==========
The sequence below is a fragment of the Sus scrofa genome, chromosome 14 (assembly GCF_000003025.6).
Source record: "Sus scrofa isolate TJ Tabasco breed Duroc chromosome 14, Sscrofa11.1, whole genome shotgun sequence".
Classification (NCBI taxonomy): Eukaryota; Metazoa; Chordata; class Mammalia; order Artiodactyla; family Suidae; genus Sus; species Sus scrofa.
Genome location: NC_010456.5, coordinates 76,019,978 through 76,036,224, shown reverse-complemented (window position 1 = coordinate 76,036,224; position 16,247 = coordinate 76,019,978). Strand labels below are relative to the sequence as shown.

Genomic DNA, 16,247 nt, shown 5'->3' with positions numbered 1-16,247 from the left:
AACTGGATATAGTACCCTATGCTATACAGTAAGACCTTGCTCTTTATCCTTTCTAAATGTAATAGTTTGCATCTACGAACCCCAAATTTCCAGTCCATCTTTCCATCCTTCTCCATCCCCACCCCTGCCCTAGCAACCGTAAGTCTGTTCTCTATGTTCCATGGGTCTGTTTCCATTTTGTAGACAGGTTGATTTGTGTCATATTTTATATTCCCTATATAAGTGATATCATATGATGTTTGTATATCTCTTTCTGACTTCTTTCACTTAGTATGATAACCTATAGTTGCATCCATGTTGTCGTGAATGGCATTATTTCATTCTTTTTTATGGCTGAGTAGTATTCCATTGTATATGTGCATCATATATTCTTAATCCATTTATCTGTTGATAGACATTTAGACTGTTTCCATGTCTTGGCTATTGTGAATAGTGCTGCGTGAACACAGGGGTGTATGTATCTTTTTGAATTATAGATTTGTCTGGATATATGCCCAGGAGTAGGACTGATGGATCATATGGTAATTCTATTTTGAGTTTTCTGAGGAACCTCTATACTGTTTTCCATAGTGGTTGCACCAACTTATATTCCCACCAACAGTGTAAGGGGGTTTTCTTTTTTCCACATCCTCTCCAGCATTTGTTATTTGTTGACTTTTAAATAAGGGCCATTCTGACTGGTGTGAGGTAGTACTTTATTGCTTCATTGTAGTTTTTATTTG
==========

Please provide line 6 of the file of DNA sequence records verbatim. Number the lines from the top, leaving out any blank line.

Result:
AACTGGATATAGTACCCTATGCTATACAGTAAGACCTTGCTCTTTATCCTTTCTAAATGTAATAGTTTGCATCTACGAACCCCAAATTTCCAGTCCATCTTTCCATCCTTCTCCATCCCCACCCCTGCCCTAGCAACCGTAAGTCTGTTCTCTATGTTCCATGGGTCTGTTTCCATTTTGTAGACAGGTTGATTTGTGTCATATTTTATATTCCCTATATAAGTGATATCATATGATGTTTGTATATCTCTTTCTGACTTCTTTCACTTAGTATGATAACCTATAGTTGCATCCATGTTGTCGTGAATGGCATTATTTCATTCTTTTTTATGGCTGAGTAGTATTCCATTGTATATGTGCATCATATATTCTTAATCCATTTATCTGTTGATAGACATTTAGACTGTTTCCATGTCTTGGCTATTGTGAATAGTGCTGCGTGAACACAGGGGTGTATGTATCTTTTTGAATTATAGATTTGTCTGGATATATGCCCAGGAGTAGGACTGATGGATCATATGGTAATTCTATTTTGAGTTTTCTGAGGAACCTCTATACTGTTTTCCATAGTGGTTGCACCAACTTATATTCCCACCAACAGTGTAAGGGGGTTTTCTTTTTTCCACATCCTCTCCAGCATTTGTTATTTGTTGACTTTTAAATAAGGGCCATTCTGACTGGTGTGAGGTAGTACTTTATTGCTTCATTGTAGTTTTTATTTG